Shape of the membrane neck around a hole during plasma membrane repair

Martin Berg Klenow, Magnus Staal Vigsø, Weria Pezeshkian, Jesper Nylandsted, Michael Andersen Lomholt, Adam Cohen Simonsen*

*Corresponding author for this work

Research output: Contribution to journalJournal articleResearchpeer-review


Plasma membrane damage and rupture occurs frequently in cells, and holes must be sealed rapidly to ensure homeostasis and cell survival. The membrane repair machinery is known to involve recruitment of curvature-inducing annexin proteins, but the connection between membrane remodeling and hole closure is poorly described. The induction of curvature by repair proteins leads to the possible formation of a membrane neck around the hole as a key intermediate structure before sealing. We formulate a theoretical model of equilibrium neck shapes to examine the potential connection to a repair mechanism. Using variational calculus, the shape equations for the membrane near a hole are formulated and solved numerically. The system is described under a condition of fixed area, and a shooting approach is applied to fulfill the boundary conditions at the free membrane edge. A state diagram of neck shapes is produced describing the variation in neck morphology with respect to the membrane area. Two distinct types of necks are predicted, one with conformations curved beyond π existing at positive excess area, whereas flat neck conformations (curved below π) have negative excess area. The results indicate that in cells, the supply of additional membrane area and a change in edge tension is linked to the formation of narrow and curved necks. Such necks may be susceptible to passive or actively induced membrane fission as a possible mechanism for hole sealing during membrane repair in cells.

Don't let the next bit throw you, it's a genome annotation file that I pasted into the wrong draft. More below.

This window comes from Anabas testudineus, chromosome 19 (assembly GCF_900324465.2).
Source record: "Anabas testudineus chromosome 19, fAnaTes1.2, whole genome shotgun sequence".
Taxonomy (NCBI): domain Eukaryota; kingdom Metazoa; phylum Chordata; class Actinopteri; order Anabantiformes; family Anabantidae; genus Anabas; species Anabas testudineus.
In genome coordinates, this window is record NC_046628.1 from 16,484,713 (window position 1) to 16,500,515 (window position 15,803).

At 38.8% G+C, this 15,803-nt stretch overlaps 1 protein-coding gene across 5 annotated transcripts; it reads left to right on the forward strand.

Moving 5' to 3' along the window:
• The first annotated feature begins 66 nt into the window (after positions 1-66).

Original languageEnglish
JournalBiophysical Journal
Publication statusE-pub ahead of print - 31. May 2024


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